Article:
Other Projects

Integrating Science and Art

EEG as Art: The "Headbang" Project


The "Headbang" Project took place in 2005, and was a collaborative piece of work between me and the Glasgow-based artist Victoria Skogsberg. Victoria came to take part in one of my experiments, and as part of the experimental debriefing, I showed her the raw EEG waveforms of the activity measured from her brain. I mentioned in passing that I always thought that the EEG waveforms were "beautiful", and not merely a product of a sensitive measurement device. This resulted in a discussion between the two of us about integrating elements of science and art, and the "Headbang" Project was born.

The first stage of the project involved setting up to record Victoria's brain activity using the EEG. Victoria then relaxed and attempted to effectively "calm" the waveforms, before generating a large "headbang" - a violent movement of the head. The EEG is so sensitive that even blinks or small muscle movements produce huge artefacts in the waveform. A "headbang" therefore creates a tremendous amount of noise in the EEG. This entire process was filmed.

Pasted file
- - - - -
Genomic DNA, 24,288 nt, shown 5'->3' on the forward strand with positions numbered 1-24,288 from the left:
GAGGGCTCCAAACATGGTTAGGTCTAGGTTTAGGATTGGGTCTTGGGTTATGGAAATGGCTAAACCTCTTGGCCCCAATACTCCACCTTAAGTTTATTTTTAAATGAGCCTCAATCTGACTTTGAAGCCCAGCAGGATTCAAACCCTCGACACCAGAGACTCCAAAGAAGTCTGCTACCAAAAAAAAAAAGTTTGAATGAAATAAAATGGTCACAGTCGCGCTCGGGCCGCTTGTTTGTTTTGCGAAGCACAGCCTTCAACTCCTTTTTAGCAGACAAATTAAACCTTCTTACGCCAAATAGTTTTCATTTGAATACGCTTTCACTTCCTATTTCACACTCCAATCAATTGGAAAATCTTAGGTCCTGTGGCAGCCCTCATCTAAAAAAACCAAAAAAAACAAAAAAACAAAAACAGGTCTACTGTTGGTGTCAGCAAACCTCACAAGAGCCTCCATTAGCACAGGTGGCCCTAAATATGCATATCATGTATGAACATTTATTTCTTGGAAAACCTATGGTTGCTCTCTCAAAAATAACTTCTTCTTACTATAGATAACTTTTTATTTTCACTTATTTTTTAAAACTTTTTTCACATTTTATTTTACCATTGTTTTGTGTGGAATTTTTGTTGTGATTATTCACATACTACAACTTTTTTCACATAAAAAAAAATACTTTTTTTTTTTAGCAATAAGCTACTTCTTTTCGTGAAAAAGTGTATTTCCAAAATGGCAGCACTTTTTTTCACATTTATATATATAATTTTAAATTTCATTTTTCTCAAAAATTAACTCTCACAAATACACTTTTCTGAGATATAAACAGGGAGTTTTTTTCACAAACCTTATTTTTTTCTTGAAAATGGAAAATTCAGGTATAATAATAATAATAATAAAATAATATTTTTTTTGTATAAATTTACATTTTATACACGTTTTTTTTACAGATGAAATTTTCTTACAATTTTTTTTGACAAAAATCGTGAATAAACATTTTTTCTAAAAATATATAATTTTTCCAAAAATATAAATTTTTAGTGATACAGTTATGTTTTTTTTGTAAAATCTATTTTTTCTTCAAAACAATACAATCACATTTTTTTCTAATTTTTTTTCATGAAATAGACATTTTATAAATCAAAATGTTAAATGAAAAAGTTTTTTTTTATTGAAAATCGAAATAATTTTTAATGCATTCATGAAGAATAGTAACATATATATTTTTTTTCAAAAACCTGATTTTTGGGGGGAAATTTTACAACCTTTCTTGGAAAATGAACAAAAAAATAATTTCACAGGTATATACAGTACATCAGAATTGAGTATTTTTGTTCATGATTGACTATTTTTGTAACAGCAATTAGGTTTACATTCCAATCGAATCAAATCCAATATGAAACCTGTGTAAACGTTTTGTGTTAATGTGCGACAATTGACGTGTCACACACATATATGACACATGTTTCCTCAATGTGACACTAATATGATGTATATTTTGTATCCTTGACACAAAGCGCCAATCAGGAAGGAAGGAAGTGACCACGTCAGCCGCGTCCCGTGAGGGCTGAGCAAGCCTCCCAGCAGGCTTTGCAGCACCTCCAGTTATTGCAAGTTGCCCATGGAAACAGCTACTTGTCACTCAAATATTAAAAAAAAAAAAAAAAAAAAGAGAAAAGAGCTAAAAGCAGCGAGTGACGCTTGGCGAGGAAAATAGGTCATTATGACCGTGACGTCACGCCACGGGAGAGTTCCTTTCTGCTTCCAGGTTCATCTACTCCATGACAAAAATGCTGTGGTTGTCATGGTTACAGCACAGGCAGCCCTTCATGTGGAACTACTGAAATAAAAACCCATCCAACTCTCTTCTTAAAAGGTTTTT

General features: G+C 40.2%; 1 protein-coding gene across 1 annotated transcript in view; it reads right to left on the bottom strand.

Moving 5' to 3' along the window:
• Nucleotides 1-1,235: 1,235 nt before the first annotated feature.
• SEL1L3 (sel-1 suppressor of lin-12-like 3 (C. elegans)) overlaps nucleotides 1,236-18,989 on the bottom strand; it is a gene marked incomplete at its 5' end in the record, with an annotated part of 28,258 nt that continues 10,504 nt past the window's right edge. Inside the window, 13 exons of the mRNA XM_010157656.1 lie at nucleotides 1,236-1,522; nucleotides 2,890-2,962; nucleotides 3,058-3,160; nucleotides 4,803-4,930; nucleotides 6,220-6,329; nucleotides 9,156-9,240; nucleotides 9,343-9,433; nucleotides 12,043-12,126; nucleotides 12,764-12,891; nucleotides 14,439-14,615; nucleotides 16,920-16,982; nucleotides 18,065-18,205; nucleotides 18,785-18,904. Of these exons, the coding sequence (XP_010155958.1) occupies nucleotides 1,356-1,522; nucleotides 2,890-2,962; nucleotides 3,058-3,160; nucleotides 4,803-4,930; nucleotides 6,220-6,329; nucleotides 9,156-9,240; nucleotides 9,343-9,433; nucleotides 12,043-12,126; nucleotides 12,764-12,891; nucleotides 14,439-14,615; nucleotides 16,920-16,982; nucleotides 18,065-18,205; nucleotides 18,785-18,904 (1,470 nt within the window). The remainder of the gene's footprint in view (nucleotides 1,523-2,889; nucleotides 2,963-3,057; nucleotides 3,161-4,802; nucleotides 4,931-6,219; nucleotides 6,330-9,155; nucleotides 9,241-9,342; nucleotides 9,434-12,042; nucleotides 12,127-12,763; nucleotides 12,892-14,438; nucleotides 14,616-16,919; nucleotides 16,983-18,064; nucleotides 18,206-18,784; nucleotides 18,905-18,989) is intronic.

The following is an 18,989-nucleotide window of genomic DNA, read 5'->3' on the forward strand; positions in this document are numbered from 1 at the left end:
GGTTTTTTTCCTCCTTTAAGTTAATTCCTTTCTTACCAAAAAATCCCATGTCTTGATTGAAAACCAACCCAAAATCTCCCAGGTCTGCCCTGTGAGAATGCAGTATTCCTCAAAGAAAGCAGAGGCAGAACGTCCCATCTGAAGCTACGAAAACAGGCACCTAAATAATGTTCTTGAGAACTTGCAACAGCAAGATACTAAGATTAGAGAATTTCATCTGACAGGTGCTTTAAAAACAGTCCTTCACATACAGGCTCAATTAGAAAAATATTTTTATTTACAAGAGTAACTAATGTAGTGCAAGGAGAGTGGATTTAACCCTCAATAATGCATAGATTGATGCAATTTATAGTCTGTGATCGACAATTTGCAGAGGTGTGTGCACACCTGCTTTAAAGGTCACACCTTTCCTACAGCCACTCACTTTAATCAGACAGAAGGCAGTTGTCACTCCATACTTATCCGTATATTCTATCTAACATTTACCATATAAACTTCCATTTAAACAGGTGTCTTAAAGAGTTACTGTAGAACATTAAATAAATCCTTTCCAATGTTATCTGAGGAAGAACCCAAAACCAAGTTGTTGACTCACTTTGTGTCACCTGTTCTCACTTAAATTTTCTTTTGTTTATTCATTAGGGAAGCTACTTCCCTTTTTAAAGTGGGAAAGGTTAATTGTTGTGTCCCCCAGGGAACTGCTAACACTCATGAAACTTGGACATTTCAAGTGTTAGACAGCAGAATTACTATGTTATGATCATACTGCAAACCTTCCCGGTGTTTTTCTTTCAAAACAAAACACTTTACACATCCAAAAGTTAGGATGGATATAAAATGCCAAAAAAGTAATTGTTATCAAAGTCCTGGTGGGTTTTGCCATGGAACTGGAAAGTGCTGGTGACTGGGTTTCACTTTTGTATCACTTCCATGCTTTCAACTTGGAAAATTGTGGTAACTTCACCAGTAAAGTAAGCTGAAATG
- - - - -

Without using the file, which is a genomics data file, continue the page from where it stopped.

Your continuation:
Headbang - EEG at WorkVictoria took the waveforms and recordings of the process and created an installation art piece at the Collective Gallery in Edinburgh. It was funded by the Gallery and the Scottish Arts Council. I wrote a small article to be presented alongside the piece in order to describe and explain the technology involved in its creation.

This project was particularly interesting in the fact that movement artefacts are a primary issue that electrophysiologists strive to eliminate or avoid, whereas this project actively embraced an extreme form of this type of artefact for a very different purpose. It demonstrated one possible way in which art and science can come together from very different directions in order to produce a creative piece that neither discipline would have been inspired to produce on its own.

Read my guide on "Becoming a Parapsychologist". I wrote this to try and advise some of the students who contact me asking about this complex issue.